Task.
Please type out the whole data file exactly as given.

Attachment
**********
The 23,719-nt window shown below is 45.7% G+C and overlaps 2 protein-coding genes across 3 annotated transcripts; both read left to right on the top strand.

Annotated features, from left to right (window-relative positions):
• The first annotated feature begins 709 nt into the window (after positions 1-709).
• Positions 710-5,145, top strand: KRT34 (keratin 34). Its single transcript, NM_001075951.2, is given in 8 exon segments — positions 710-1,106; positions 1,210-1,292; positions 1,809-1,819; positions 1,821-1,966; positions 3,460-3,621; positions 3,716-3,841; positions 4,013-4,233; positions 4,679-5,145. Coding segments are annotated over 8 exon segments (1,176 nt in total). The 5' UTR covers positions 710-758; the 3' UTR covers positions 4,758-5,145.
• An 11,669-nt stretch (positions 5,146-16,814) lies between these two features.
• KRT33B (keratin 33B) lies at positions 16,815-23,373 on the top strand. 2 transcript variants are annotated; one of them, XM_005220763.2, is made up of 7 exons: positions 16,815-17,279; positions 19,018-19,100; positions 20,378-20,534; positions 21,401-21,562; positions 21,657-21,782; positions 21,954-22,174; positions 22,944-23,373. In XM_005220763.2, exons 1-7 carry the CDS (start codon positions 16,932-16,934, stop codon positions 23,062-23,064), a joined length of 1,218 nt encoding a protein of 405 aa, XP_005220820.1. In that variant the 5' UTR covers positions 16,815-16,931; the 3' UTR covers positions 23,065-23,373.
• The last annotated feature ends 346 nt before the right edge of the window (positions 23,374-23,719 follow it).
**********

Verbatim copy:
The 23,719-nt window shown below is 45.7% G+C and overlaps 2 protein-coding genes across 3 annotated transcripts; both read left to right on the top strand.

Annotated features, from left to right (window-relative positions):
• The first annotated feature begins 709 nt into the window (after positions 1-709).
• Positions 710-5,145, top strand: KRT34 (keratin 34). Its single transcript, NM_001075951.2, is given in 8 exon segments — positions 710-1,106; positions 1,210-1,292; positions 1,809-1,819; positions 1,821-1,966; positions 3,460-3,621; positions 3,716-3,841; positions 4,013-4,233; positions 4,679-5,145. Coding segments are annotated over 8 exon segments (1,176 nt in total). The 5' UTR covers positions 710-758; the 3' UTR covers positions 4,758-5,145.
• An 11,669-nt stretch (positions 5,146-16,814) lies between these two features.
• KRT33B (keratin 33B) lies at positions 16,815-23,373 on the top strand. 2 transcript variants are annotated; one of them, XM_005220763.2, is made up of 7 exons: positions 16,815-17,279; positions 19,018-19,100; positions 20,378-20,534; positions 21,401-21,562; positions 21,657-21,782; positions 21,954-22,174; positions 22,944-23,373. In XM_005220763.2, exons 1-7 carry the CDS (start codon positions 16,932-16,934, stop codon positions 23,062-23,064), a joined length of 1,218 nt encoding a protein of 405 aa, XP_005220820.1. In that variant the 5' UTR covers positions 16,815-16,931; the 3' UTR covers positions 23,065-23,373.
• The last annotated feature ends 346 nt before the right edge of the window (positions 23,374-23,719 follow it).